Planets, that is....outside our solar system....we (that is, the scientific community, of which I'm a junior member) have pictures:
A quick, up-to-the-minute but not dumb-downed presentation of the science can be found at this Science Express article, viewable as a PDF file. It comes with a wonderful schematic diagram in color at the end of the file that compares the two planetary systems imaged with our Sun and other well-characterized systems.
There's also a pretty good video with animations providing the context on these findings:
Let's be clear on what the long-term implications of these research programs are for those of us who study biology. If Earth-like worlds exist, they are going to eventually be visualized, and not just in the infrared band, but with visual light. Spectra will be able to detect the presence not just of elements, but of whether certain building blocks of life (amino acids, etc.) are present. The probability that a given world's spectra is consistent with or points toward the presence of life elsewhere in the universe will be estimated. As more such systems are discovered, an estimate of life's prevalence in this universe based on actual data will become feasible, as opposed to models like the Drake equation.
When we compare this data with the models, we are likely to come to some conclusion about the degree to which the capacity for life seems 'built-in' to our universe's structure. It could turn out either way, but my money is on the intuition that life, given the appropriate initial conditions, is inevitable, an inherent property of our universe's physical laws. I hope I live long enough where the debate on such a topic moves past intuition.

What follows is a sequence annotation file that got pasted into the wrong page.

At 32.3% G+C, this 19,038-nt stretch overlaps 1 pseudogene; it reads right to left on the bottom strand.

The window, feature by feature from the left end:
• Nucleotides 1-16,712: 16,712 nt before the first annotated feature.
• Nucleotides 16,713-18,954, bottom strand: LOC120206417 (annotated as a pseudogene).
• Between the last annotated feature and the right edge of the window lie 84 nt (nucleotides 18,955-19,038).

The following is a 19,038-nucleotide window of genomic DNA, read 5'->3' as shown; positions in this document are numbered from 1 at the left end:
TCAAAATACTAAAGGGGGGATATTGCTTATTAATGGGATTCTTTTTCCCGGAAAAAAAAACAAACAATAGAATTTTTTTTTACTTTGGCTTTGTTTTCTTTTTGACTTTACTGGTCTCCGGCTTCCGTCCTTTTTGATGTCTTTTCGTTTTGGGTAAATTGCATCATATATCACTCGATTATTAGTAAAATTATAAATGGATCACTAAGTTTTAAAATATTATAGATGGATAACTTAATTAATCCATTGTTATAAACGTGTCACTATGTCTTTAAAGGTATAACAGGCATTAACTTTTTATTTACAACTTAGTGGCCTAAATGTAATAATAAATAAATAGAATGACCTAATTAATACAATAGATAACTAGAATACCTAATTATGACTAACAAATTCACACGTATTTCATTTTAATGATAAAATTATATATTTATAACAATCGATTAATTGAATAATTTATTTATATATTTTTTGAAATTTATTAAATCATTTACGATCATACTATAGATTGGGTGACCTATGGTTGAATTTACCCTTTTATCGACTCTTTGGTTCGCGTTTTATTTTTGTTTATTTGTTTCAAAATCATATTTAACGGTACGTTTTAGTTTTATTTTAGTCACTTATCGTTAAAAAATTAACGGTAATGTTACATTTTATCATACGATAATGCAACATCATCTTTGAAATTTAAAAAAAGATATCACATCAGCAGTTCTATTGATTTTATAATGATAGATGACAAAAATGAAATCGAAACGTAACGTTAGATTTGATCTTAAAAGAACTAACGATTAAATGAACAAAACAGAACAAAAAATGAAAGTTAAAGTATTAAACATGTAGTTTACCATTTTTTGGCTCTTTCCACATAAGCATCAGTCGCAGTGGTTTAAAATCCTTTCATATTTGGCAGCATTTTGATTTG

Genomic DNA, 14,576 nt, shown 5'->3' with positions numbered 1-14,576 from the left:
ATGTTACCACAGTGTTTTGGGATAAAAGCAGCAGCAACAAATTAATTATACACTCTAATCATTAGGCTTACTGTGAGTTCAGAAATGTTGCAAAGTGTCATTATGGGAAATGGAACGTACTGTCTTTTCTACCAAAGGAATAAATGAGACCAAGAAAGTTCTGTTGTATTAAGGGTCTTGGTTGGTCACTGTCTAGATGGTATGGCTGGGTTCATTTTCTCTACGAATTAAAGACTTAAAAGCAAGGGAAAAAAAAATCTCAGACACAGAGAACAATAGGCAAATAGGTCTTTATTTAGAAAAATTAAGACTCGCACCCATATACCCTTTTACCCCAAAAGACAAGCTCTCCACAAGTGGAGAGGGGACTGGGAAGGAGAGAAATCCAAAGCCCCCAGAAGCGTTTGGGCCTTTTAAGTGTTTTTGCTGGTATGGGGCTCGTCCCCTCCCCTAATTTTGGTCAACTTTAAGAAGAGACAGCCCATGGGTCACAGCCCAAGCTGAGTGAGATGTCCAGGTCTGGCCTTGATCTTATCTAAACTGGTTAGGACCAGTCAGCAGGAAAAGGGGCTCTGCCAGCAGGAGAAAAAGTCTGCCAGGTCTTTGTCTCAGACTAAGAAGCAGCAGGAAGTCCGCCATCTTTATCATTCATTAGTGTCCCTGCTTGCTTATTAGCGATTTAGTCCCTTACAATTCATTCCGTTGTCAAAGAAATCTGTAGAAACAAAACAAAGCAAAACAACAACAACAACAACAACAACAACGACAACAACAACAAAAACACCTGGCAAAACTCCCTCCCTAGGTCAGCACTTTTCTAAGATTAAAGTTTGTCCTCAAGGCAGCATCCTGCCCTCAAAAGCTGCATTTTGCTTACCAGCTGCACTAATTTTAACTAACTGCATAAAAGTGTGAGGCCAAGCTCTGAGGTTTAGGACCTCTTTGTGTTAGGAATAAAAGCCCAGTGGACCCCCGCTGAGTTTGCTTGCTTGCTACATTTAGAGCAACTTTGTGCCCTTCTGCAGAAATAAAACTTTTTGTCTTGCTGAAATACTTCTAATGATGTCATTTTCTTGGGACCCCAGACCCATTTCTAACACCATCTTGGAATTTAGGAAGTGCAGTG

Well, since I've last posted a LOT has happened, including a historic election. I've also, as I feared, been asked to account for the pacing guide in Biology. More on that later, once I know more. Besides, I don't want to say anything negative right now. I just want to focus on what this last week has meant to me personally. I went to a party on election night sponsored by Democrats of Fresno County:
My wife (the former Republican) used to brag about how she was going to 'cancel my vote' on Election Day and, indeed, she did exactly that as far as the Presidential race was concerned in both 1996 and 2000. She was a solid supporter of the President's decision to go into Iraq initially, and I can remember telling her that while I had misgivings, I not only supported the troops, I supported the decision to go into Iraq on the basis of the intelligence laid out by Colin Powell to the U.N. I wanted to believe in Secretary Powell, I wanted to believe that my President would never lie to me or make such a momentous decision on less-than-compelling evidence. I wanted to trust the Bush Administration, but the moment the President pronounced 'mission accomplished' I began to get my hackles up. How could any mission of any sort be said to be accomplished when the alleged weapons of mass destruction had not been located?
As time went on, my wife eventually lost her faith in President Bush's leadership as well. For her, the Iraq war was a turning point. By 2004, she actually cast her vote for Senator Kerry. Dismayed at how Kerry's lead in the polls evaporated in the churches of Ohio, my Reagan Democrat of a spouse became increasingly distraught over our young men and women being placed in harm's way for the neocons. So, for her and I to share this night, where Bush and his surrogates were being routed, was a great moment: